The EPA's proposed 2018 budget slashes protections, and slashes the workforce made up of good and honest people working long and difficult hours to uphold them. These protections are in place for a reason, each having been thoroughly developed after years of public input from millions of individuals across the United States.

They are in place to protect us from harmful air and water impacts from industry polluters. They are there to responsibly clean up and enhance designated toxic areas. And they are there to protect us from the deadly impacts of climate change happening now and lessening these impacts for our kids in the future. In essence, these protections are in place for people and made by the people.

One of the initiatives the proposed budget takes a major axe to is the EPA's brownfields job training program, which couples workforce development with environmental cleanup efforts in communities burdened with a legacy of industrial pollution.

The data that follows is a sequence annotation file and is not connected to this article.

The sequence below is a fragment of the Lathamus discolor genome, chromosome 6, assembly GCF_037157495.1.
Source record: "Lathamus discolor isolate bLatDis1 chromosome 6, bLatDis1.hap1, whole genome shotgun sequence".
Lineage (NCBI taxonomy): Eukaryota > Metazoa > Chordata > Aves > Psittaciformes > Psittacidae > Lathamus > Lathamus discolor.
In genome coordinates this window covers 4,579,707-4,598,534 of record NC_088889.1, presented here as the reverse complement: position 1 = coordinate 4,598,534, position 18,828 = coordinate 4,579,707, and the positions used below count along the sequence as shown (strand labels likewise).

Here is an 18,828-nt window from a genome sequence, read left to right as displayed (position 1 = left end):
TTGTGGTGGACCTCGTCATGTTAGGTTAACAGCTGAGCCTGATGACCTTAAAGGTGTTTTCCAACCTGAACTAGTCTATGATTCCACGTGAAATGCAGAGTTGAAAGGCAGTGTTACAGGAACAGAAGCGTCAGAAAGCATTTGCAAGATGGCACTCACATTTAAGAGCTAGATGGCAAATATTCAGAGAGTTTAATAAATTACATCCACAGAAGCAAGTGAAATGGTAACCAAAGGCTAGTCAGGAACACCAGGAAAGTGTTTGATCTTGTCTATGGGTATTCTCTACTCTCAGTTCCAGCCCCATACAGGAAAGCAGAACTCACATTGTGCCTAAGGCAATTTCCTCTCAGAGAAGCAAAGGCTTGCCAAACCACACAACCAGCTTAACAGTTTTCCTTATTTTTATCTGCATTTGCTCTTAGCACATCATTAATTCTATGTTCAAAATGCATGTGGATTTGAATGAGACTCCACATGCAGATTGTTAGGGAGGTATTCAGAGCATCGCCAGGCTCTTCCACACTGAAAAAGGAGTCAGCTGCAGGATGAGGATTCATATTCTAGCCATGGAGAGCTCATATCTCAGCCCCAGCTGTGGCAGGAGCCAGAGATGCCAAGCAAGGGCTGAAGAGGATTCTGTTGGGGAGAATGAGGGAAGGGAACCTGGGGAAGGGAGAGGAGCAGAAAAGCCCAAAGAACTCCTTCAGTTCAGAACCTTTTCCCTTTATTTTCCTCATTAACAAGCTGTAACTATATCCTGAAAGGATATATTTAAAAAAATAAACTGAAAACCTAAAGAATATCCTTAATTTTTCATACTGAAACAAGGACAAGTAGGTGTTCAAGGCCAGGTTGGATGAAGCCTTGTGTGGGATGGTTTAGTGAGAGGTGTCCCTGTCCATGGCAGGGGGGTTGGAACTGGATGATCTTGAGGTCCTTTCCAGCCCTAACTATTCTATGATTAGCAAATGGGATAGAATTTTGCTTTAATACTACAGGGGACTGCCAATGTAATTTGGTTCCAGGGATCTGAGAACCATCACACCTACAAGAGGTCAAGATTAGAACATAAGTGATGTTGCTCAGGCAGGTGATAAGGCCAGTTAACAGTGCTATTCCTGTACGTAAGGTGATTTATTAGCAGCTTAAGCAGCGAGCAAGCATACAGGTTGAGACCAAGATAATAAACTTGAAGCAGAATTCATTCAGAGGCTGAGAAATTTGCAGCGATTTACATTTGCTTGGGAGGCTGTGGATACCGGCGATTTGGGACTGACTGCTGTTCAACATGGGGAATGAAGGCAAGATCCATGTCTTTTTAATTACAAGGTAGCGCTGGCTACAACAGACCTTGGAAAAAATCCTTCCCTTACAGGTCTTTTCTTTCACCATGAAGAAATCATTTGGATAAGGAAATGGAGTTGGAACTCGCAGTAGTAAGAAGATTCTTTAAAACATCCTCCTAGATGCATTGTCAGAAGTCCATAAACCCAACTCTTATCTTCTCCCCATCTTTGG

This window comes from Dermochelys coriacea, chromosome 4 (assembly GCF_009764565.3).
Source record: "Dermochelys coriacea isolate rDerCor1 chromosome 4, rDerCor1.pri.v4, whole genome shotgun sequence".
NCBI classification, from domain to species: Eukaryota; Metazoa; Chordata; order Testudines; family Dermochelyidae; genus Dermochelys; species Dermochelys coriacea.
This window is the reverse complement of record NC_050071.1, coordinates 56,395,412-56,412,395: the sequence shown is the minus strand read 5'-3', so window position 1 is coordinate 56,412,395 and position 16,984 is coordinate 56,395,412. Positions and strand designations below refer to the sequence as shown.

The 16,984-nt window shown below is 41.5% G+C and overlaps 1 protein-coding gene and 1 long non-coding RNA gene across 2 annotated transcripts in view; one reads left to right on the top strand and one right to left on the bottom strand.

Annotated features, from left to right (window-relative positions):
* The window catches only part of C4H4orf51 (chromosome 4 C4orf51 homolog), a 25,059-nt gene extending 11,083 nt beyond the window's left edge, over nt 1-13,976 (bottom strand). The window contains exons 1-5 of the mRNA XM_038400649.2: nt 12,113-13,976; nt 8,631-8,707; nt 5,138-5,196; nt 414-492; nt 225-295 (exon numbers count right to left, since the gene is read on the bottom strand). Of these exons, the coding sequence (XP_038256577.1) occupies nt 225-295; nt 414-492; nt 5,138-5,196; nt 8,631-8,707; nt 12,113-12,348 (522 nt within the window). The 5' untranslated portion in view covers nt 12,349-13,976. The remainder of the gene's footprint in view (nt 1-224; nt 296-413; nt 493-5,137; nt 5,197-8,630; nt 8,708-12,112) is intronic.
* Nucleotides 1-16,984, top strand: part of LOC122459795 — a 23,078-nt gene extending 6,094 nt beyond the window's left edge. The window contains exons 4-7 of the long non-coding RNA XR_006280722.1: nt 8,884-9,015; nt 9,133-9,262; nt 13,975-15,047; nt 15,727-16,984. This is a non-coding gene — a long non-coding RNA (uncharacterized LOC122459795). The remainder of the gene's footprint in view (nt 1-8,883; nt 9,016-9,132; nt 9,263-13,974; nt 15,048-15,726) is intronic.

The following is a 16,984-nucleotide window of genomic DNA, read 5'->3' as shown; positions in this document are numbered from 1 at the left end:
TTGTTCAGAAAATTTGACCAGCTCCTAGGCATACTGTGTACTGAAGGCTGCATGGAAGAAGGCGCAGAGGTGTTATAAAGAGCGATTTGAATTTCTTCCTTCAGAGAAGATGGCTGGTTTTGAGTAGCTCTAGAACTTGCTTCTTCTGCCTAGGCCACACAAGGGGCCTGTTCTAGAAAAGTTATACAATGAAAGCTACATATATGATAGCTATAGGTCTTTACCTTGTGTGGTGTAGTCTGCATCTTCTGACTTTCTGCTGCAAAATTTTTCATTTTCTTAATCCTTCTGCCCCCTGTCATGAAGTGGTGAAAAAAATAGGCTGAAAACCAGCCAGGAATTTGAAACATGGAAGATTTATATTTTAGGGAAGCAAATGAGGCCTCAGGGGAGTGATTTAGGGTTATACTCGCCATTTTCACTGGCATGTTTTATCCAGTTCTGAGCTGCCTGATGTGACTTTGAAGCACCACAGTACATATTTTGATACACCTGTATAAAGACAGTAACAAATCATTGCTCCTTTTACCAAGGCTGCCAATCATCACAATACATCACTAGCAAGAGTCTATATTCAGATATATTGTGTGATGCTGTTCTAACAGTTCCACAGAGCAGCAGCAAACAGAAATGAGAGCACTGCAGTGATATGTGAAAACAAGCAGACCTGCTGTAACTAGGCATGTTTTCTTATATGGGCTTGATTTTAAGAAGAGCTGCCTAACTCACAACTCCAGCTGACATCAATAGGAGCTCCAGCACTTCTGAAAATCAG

Take Detroit, where a local group called the Green Door Initiative utilized EPA's program to create a technician jobs training program in 2011. Their training allowed their community to address extreme unemployment and underemployment among African American men in particular, while at the same time addressing high levels of pollution.

The training turned over 200 individuals with structural barriers to employment into assets for their local economy and providers for their families. This initiative continues to pay dividends to this local community by ridding the city of problematic toxic land and creating jobs for members of this vulnerable community.

Among other consequences, the proposed elimination of EPA's Office of Environmental Justice (my former office) will disempower our most vulnerable, like the Southeast Community in Newport News, Virginia.

For decades, this community has faced dire air quality thanks to a local power plant pumping coal-dust into the atmosphere. A few years ago they were able to take an EPA environmental justice small grant and turn it into a multi-year advocacy campaign to raise awareness and establish a scientific footing for concerns about the neighborhood's disproportionate asthma rates.